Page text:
The biggest issue causing the US to trail woefully behind France in duck consumption is the fact that recipes like Duck A L’orange and Duck Confit, while exotic sounding and quite delicious, are also intimidating.  Don’t forget that, just like Bruce Dickinson barking for more cowbell, the French put their proverbial pants on one leg at a time too and aside from the foreign sounding accent and the occasional grave accent, French cooking is easy and in most instances can be tout à fait provincial.  If roasting a whole duck seems like a feat extraordinaire, you can always start out with duck breast, legs or wings and, for the most amazing broth ever, throw duck bones in the pot in place of chicken or beef and reserve for the best of the best soups and gravies.

Here I am pulling from my old blog post Roasting Duck 101. Bon Appétit

There’s a world of intense flavor to be discovered when you choose to roast a duck instead of taking the tried-and-true path with chicken. Yet many cooks find duck intimidating.

The reason, in a word, is fat. Ducks wear a thick coat of it, and fatty skin is not a pretty prospect. Not to worry. After using our guide to roasting a duck, you’ll have a crisp, bronzed bird ready for carving. Some of the duck fat will baste the meat. The rest of this liquid gold can be spooned off to cook with in the future (think roasted vegetables or duck confit). See our Duck Fat description in our store for more information on this healthy fat.

A word about the varieties of duck most commonly available: Muscovy very often has a strong flavor that tends toward gamy, while the Pekin, which is what we raise here on the farm, is milder.

Here is the basic technique for perfect roast duck from Martha Stewart.  You can also find this in our recipe section HERE

Tools and Materials

  • 1 whole duck (5 to 6 pounds)
  • Coarse salt and freshly ground pepper
  • Roasted Sweet Potatoes and Parsnips with Chili Powder (optional)
  • Kitchen shears or a sharp paring knife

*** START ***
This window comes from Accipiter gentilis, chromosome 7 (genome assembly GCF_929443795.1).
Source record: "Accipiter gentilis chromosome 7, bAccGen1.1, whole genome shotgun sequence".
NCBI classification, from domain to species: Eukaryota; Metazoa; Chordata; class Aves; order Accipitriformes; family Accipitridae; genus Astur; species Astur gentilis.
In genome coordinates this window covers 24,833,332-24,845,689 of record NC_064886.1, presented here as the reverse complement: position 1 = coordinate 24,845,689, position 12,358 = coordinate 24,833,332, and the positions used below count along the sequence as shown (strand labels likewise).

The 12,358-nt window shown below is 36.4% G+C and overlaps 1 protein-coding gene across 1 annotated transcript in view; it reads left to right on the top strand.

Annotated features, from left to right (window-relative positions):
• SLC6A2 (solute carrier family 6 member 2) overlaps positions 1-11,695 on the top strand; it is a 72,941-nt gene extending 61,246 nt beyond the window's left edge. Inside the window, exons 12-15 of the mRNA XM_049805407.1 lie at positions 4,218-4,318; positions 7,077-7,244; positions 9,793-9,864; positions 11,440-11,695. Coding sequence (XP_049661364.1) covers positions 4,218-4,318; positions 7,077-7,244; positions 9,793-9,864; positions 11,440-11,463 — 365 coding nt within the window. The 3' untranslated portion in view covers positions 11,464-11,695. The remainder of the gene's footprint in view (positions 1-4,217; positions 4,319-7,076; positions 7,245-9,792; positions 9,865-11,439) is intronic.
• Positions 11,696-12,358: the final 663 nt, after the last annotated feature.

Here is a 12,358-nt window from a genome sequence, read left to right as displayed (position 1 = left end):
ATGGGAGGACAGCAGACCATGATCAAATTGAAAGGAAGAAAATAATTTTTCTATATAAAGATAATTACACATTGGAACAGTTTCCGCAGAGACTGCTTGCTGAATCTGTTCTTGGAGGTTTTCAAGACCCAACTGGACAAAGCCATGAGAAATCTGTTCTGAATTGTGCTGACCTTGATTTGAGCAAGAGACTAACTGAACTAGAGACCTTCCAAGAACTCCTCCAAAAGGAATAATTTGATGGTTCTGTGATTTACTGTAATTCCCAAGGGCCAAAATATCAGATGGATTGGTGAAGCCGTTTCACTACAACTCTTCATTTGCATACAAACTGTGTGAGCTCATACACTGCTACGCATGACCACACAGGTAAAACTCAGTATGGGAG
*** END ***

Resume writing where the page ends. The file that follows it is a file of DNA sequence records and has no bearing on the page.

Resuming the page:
• Roasting pan
  • Carving knife

How-To Roast a Duck 101

1. Line bottom of the oven with foil to catch any spatters. Preheat oven to 425 degrees with rack in second-lowest position. Rinse duck in cold water; pat dry with paper towels. Use kitchen shears or a sharp paring knife to cut away fatty deposits and excess skin around the neck area and just inside the bird’s cavity.

2. Cut through the last joint of wings to remove wing tips, and place them in roasting pan with the neck (which is usually included with giblets by the butcher). Place wing tips and neck in a large roasting pan fitted with a rack.

3. Hold a narrow paring knife almost flat against duck’s skin and make shallow pricks everywhere but drumsticks. Don’t forget the areas where the thighs join the body. Score skin of breast in a crosshatch pattern. Season inside and outside of duck with pepper and 1 tablespoon plus 1 teaspoon salt.

4. Use a light touch with a paring knife to gently crosshatch skin’s top layer on breast side to facilitate the release of fat. Be careful not to cut all the way through the skin into flesh.

5. Place duck, breast side up, on a rack in pan. Roast for 50 minutes.

6. Remove pan from oven. Set duck on a rack in a sink or over a towel to catch drips. Spoon off excess fat from pan; strain, and reserve 1/4 cup if making roasted vegetables. Tilt duck to drain, pouring juices from cavity into roasting pan. To ensure even browning, turn duck twice during roasting. Use paper towels to lift bird from pan. Return duck, breast side down, on the rack to pan. Roast for 50 minutes.

7. Flip duck, breast side up, and roast until duck registers 165 degrees on an instant-read thermometer, about 50 minutes more. Let stand for 15 minutes before carving. Spoon off fat from roasting pan (reserve if desired). Carefully tilt duck, and pour accumulated juices from cavity into pan. Reserve neck and wing tips in the pan with juices if making a pan sauce.

8. After the duck has rested, place it breast side down on a carving board, and cut along both sides of the backbone.

9. Flip duck breast side up. Slice along the ridge of the breastbone to remove meat. When you get to the thigh bone, sever the joint. Remove wings if desired.

10. Separate leg quarters from the breast. Slice breast into serving pieces. Sever joint between leg and thigh.

11. Serve duck with roasted vegetables, and drizzle with pan sauce.